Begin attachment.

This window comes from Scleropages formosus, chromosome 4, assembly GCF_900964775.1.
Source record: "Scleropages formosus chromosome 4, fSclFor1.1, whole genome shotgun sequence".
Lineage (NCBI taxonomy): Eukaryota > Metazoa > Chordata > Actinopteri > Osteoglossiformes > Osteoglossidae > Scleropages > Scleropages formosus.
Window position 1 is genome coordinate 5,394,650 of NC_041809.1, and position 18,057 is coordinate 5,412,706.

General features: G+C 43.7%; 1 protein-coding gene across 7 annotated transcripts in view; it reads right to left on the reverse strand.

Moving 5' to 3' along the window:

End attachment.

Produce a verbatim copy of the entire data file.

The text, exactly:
This window comes from Scleropages formosus, chromosome 4, assembly GCF_900964775.1.
Source record: "Scleropages formosus chromosome 4, fSclFor1.1, whole genome shotgun sequence".
Lineage (NCBI taxonomy): Eukaryota > Metazoa > Chordata > Actinopteri > Osteoglossiformes > Osteoglossidae > Scleropages > Scleropages formosus.
Window position 1 is genome coordinate 5,394,650 of NC_041809.1, and position 18,057 is coordinate 5,412,706.

General features: G+C 43.7%; 1 protein-coding gene across 7 annotated transcripts in view; it reads right to left on the reverse strand.

Moving 5' to 3' along the window: